Call for pharmacists to get ahead of medicinal cannabis surge

New Zealand’s over 3,500 practising pharmacists need to urgently familiarise themselves with medicinal cannabis. Patient enquiries and demand are set to surge when Kiwi-made products come onto the market later this year, says one pharmacist who should know.

Charge pharmacist and co-owner at Ngā Hua Pharmacy in Hamilton, James Yu, has arguably processed more medicinal cannabis prescriptions than anyone in the country. He’s dispensed it to more than 600 patients in the past three years and counting.

“I’ve seen medicinal cannabis very successfully prescribed for the likes of pain, seizure control, anxiety, insomnia, and for rarer conditions. Most know about CBD and THC, but cannabis has dozens more compounds which could be harnessed to treat many different conditions. Science is starting to unleash its vast therapeutic potential,” he says.

Mr Yu’s now calling on his colleagues to prepare and upskill themselves for significant patient questions with local product availability the catalyst. Doctors will also be quizzing pharmacists.

“Often, the first point of call for enquiries about medicinal cannabis are pharmacists. That includes from doctors who field questions from their patients and then often ask their community pharmacist. Therefore, it’s critical that pharmacists understand medicinal cannabis, so they can give the appropriate advice. A lack of knowledge, otherwise, will only add a barrier to patients wanting to access medicinal cannabis,” he says.

The medicinal cannabis postgraduate is strongly encouraging pharmacists to take up two specific opportunities to learn more – both sponsored by Helius Therapeutics, the first medicinal cannabis business to gain a GMP Licence to Manufacture Medicines from the Ministry of Health.

Dubbed New Zealand’s medicinal cannabis information service, DATAPHARM’s newly launched is now online. Registration is free for doctors, nurses, and pharmacists. The education initiative also sees highly trained representatives on the road to better inform healthcare professionals about medicinal cannabis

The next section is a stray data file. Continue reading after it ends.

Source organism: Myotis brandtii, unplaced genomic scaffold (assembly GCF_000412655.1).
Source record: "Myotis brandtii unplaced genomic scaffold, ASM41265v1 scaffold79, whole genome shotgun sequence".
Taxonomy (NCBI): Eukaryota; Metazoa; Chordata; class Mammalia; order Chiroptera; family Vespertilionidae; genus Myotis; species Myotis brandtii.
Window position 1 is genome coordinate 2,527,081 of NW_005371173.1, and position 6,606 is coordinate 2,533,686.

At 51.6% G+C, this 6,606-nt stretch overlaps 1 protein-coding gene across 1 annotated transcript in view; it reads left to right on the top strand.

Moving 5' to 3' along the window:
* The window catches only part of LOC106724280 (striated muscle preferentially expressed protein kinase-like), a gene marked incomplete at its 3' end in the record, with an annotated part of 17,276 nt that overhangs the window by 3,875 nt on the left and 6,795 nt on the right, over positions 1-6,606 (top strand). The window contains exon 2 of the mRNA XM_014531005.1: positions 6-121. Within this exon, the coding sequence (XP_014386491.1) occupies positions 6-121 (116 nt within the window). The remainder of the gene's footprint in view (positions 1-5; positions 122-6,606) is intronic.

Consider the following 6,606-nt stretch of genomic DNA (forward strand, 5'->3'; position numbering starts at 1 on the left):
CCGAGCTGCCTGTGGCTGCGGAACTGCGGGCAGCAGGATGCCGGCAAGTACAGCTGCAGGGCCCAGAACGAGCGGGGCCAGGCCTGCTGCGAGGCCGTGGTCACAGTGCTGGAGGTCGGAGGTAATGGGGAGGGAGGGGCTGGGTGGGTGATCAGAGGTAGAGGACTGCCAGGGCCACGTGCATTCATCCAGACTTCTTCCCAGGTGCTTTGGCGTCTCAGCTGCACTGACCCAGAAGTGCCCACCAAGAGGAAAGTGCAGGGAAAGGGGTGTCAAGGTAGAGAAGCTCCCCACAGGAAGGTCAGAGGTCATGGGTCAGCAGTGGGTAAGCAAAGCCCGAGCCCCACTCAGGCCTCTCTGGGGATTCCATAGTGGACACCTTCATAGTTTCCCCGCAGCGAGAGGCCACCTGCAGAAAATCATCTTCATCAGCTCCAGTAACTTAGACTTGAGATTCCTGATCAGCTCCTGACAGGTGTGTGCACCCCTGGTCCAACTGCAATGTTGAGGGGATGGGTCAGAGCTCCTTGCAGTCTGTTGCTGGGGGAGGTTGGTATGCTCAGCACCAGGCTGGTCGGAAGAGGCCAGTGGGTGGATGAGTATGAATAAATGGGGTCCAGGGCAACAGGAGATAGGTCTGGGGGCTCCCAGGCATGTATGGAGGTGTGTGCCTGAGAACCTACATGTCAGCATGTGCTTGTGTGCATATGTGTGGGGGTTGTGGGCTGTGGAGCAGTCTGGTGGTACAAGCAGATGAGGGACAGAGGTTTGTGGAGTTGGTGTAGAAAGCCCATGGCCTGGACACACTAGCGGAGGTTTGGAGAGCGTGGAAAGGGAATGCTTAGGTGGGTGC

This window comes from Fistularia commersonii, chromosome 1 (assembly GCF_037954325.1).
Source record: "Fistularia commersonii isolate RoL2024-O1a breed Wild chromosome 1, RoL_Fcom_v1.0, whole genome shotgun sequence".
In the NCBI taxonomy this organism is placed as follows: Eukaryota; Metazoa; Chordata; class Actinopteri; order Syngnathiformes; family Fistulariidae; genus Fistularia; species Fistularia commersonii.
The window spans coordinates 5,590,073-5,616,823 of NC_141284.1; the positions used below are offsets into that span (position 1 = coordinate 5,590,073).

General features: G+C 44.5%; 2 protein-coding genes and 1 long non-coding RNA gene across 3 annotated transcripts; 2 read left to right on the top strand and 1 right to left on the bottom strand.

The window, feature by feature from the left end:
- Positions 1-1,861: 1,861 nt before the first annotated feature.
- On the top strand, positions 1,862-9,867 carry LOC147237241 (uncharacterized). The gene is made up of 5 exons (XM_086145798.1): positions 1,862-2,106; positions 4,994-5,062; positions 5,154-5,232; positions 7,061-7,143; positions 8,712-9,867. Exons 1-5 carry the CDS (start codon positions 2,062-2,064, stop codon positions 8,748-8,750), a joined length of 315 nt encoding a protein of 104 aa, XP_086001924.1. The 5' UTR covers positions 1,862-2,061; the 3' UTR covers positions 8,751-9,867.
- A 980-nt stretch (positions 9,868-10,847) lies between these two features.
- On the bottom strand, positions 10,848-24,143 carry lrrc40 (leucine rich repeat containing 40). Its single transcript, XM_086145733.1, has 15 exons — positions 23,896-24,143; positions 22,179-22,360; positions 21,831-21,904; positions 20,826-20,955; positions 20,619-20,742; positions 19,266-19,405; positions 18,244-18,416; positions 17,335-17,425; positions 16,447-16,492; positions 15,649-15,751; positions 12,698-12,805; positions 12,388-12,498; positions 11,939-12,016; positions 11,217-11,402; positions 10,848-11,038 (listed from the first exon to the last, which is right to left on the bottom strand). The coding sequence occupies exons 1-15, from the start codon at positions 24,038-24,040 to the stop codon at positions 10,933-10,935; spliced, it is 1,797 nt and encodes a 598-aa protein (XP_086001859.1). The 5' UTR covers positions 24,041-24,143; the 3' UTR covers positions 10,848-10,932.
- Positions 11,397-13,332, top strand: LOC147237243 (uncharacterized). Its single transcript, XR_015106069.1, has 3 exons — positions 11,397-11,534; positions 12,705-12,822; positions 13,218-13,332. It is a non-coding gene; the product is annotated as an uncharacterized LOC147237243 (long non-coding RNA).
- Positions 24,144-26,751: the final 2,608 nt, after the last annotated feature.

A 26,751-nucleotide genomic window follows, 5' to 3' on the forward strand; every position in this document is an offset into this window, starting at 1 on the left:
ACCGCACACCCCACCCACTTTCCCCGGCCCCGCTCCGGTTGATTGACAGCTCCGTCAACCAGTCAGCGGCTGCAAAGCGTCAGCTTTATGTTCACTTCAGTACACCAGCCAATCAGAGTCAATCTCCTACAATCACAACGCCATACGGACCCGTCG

Then on 12 and 13 October, Medcan 2021 Summit take places in Auckland. It will include a one-day Healthcare Professional Forum where experts will present on the endocannabinoid system, clinical data, the applications and prescribing of medicinal cannabis in medical practice.

“MedCan 2021 will contain the most up-to-date information for us as pharmacists. It is a fantastic way to network and meet other health professionals interested in all thing’s medicinal cannabis. At the same time, MCinfo is a great online platform to learn more about key aspects such as our endocannabinoid system and the different indications, dosages, and contraindications of medicinal cannabis,” says Mr Yu.

Past surveys of Kiwi healthcare professionals have confirmed medicinal cannabis knowledge gaps, yet those at the coalface report growing enquiries and demand. Mr Yu says patients are about to get even more interested.

“Having dispensed to over 600 patients, almost all of them at some point ask about a product’s country of origin. Given they’ve all been imported from overseas so far, many patients have made it clear they would prefer to buy and support local. Without doubt then, once we have Kiwi products, we can expect a whole rush new of interest,” he says.

Mr Yu says patients will ask in-depth questions about locally produced medicinal cannabis products. He says these could include the strength of the product, cannabinoid profile, terpene profile, and carrier oils.

“In the last three years I’ve been active in this field, I’ve seen a huge change in the views of many patients and doctors. Further, the continued interest in the therapeutic potential of medicinal cannabis will only grow. It’s important that we stay up to date with the latest knowledge and evidence surrounding medicinal cannabis.

“What’s more, interest and use will only continue to grow. With increasing awareness, research and time, I truly believe medicinal cannabis will change the paradigm of health and longevity,” he says.

As well as dispensing medicinal cannabis from his Hamilton pharmacy, James Yu is a member of Helius Therapeutics’ Expert Advisory Board – a role he values.

Call for pharmacists to get ahead of medicinal cannabis surge

“Helius’ vision and ethos are in line with mine. Not only do they want to tap into the endless therapeutic potential of medicinal cannabinoids, but they’re determined to improve patients’ accessibility. Importantly, they’ve secured both a GMP licence and the most innovative people in their respective fields,” he says.

Chief Executive at Helius Therapeutics, Carmen Doran, says the 100% New Zealand-owned medicinal cannabis company is delighted to have James Yu on its expert advisory board given both his extensive clinical knowledge and patient experience.

“Helius now has a GMP Licence to Manufacture Medicines and the best people to get the job done. Helius is also steadfastly committed to education and so we’re thrilled to be backing initiatives to better support the country’s pharmacists,” says Ms Doran.

DATAPHARM Director, Don Budge, says Mr Yu’s encouragement of pharmacists to upskill themselves on medicinal cannabis is appreciated given local products are imminent and pharmacists are an important and trusted touchpoint for patients.